Out Of State Recruiting Part 2: The Perils of Parochialism

MackSCIPIO TEX: How much should Texas recruit out of state?

Before we talk about owning the state of Texas in recruiting, let’s define what it really means.

Look at a map of the great state.

Ah, the majesty of our beloved state. Drink it in. There is no better novelty ashtray shape known to man.

Now draw a line from San Antonio to Galveston. Follow that line up the Louisiana border and take a hard left before the Arkansas border to Dallas. Now connect Dallas south to San Antonio. Color it all in. That rhombus drawn by a 2nd grader comprises less than 20% of the geography of the state and 95% of the football talent. So that’s what we mean by recruiting the state, with apologies to the good people of El Paso, Harlingen, Dumas and Buffalo Gap. What we really mean, more precisely, is that UT should recruit a small part of the state and then ignore vast swathes.

I’m simply arguing we should do the same out West. Direct flights take us to every city we’d want to target.

Austin sits on the true Texas recruiting region’s central western edge. The best players are frequently 2.5 to 4 hours away by Ford F-150. Yet some fans pretend that a 2 to 3.5 hour direct flight to LA, Phoenix, New Orleans, Las Vegas, or Denver is a bridge too far. No other major college program thinks this way.

State borders are artificial constraints to tactical thinking. Written over a talent pool that’s variable in total and positional talent from year to year. Many assume that the Top 10 or 50 players in Texas are of similar quality every Fall. They are not. Texas parochialism ignores dramatic positional talent fluctuations from year to year, shifts in competitive landscape (Jimbo, Lincoln Riley, Urban and ESS EEE SEE!) or that some years offer greater character risks or wider proliferations of street agents opinionated 7 on 7 coaches and helpful informal advisors. Sometimes the state’s best QB just isn’t feeling Texas and second best option would be the #7 guy in California that year. So book that flight. Putting the program in thrall to random fluctuations because TEXAS 4EVER is absolutely foolish.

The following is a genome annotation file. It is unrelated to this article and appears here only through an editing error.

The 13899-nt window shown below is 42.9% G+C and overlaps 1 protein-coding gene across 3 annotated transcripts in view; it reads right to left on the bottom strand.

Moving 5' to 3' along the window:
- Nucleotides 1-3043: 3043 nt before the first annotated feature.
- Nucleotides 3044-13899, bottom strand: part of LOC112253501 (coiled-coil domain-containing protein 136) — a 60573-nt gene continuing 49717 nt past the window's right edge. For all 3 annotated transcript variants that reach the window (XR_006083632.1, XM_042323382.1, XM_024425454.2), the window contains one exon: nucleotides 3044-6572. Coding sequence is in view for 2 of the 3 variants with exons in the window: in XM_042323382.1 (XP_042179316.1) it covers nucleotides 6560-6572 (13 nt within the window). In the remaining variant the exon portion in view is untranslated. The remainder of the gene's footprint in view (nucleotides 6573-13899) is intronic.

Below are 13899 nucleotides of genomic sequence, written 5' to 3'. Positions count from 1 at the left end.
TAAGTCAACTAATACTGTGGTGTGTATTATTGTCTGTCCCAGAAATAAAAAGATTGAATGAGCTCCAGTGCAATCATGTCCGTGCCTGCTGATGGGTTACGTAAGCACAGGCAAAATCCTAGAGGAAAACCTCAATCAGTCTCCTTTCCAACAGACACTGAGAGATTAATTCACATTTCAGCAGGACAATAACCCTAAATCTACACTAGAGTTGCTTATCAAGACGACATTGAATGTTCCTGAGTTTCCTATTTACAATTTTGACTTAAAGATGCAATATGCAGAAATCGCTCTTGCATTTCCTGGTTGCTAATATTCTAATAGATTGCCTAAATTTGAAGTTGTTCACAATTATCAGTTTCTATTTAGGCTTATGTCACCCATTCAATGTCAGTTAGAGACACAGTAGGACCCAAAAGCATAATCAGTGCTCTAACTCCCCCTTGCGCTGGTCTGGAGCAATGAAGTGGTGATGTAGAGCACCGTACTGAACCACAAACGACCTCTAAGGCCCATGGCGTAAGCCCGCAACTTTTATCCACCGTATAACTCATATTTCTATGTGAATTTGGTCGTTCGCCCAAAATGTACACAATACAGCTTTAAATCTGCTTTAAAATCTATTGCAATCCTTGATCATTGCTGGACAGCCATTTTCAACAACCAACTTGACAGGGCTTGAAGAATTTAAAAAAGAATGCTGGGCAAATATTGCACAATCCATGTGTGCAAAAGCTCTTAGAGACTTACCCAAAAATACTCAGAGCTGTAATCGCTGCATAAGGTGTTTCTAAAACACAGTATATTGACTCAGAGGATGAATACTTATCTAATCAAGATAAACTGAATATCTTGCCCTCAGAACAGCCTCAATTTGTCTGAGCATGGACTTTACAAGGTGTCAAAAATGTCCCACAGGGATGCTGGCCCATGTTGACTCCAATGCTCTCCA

I think Tom Herman feels similarly.

Encouragingly, 13 of Herman’s 44 signees (29.5%) were from out of state in the 2017/2018 classes. I expect 2019 to hold or increase that ratio. Why? Because we now know that 2017’s class composition wasn’t just desperation. Well, some desperation. But Herman’s first true class in 2018 – a year where Texas dominated in-state recruiting and took much of what we wanted – featured 8/27 out of state signees. Just under 30%. That’s healthy. Win at home, but don’t reach at home. About what Kirby Smart is doing at Georgia.

The Dangers of Parochialism

I know the retort to all of this. Didn’t Mack Brown win a lot of football games in the 2000s with Texas heavy football rosters?

Sure did. Then he lost a lot of games doubling down on that tactic in a changing world.

Brown excelled in a world where A&M was irrelevant, SEC encroachment was when a Cajun lost his way on a pirogue, Alabama was going 6-6, Urban Meyer was kicking ass in Utah and not on recruiting trails in Texas and the Big 12 had some modicum of national respect. His success begat more success. Initially fueled by a Heisman winning RB from California. Oh, cruel irony!

Would you say that’s our current environment? No, it is not. Here’s how Texas parochialism played out with Mack’s recruiting classes between 2007-2013. The classes that formed the core of Longhorn decline.

2007 – 1/24

2008 – 1/20

2009 – 1/20

2010 – 3/25

2011 – 1/21

2012 – 4/28

2013 – 2/17

Look at those numbers. Mack Brown was more of a nativist than Bill The Butcher in Gangs Of New York. Out, Dead Rabbits! Over seven years, Brown signed only 13 OOS players. 8.4% of his recruits. Urban Meyer signed 21 out of state recruits in 2018 alone. Which staff showed more activity if we checked their Fitbits?

Encouragingly, Tom Herman has signed 13 OOS players in his last two years. Out of state recruits are no panacea, Texas athletes should be the core, and the argument is simply one of degree. I’m arguing 30%ish. If you’re arguing for 50%, I have concerns. If you’re arguing for 5%, I have much deeper concerns.

Mack’s recruiting class distributions were a symptom as much as a cause (OOS recruiting alacrity is a pretty solid proxy for diagnosing staff complacency) and I’m not suggesting that’s its solely or even largely responsible for our decline, but anyone who believes that we can go back to those numbers and maximize in the current environment is misguided. The game changed.